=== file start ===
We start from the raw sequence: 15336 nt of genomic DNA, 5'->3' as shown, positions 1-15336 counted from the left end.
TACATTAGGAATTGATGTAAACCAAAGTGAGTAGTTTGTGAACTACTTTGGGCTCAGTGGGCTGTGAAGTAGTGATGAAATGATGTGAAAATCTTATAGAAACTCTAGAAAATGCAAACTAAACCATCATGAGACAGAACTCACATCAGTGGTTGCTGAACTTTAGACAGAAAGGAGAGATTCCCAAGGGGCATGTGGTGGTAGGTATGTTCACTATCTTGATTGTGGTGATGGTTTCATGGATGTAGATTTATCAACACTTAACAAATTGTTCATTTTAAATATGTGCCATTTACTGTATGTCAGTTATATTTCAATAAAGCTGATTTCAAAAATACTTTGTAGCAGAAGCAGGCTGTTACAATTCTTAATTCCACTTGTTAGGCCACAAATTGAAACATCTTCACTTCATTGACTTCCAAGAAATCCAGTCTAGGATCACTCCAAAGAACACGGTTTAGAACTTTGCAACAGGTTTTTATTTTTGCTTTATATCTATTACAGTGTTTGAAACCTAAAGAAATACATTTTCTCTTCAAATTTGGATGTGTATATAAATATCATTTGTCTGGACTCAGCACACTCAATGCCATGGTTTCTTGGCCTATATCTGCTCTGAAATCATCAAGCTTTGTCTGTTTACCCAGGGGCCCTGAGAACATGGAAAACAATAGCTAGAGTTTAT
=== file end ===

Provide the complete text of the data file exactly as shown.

We start from the raw sequence: 15336 nt of genomic DNA, 5'->3' as shown, positions 1-15336 counted from the left end.
TACATTAGGAATTGATGTAAACCAAAGTGAGTAGTTTGTGAACTACTTTGGGCTCAGTGGGCTGTGAAGTAGTGATGAAATGATGTGAAAATCTTATAGAAACTCTAGAAAATGCAAACTAAACCATCATGAGACAGAACTCACATCAGTGGTTGCTGAACTTTAGACAGAAAGGAGAGATTCCCAAGGGGCATGTGGTGGTAGGTATGTTCACTATCTTGATTGTGGTGATGGTTTCATGGATGTAGATTTATCAACACTTAACAAATTGTTCATTTTAAATATGTGCCATTTACTGTATGTCAGTTATATTTCAATAAAGCTGATTTCAAAAATACTTTGTAGCAGAAGCAGGCTGTTACAATTCTTAATTCCACTTGTTAGGCCACAAATTGAAACATCTTCACTTCATTGACTTCCAAGAAATCCAGTCTAGGATCACTCCAAAGAACACGGTTTAGAACTTTGCAACAGGTTTTTATTTTTGCTTTATATCTATTACAGTGTTTGAAACCTAAAGAAATACATTTTCTCTTCAAATTTGGATGTGTATATAAATATCATTTGTCTGGACTCAGCACACTCAATGCCATGGTTTCTTGGCCTATATCTGCTCTGAAATCATCAAGCTTTGTCTGTTTACCCAGGGGCCCTGAGAACATGGAAAACAATAGCTAGAGTTTAT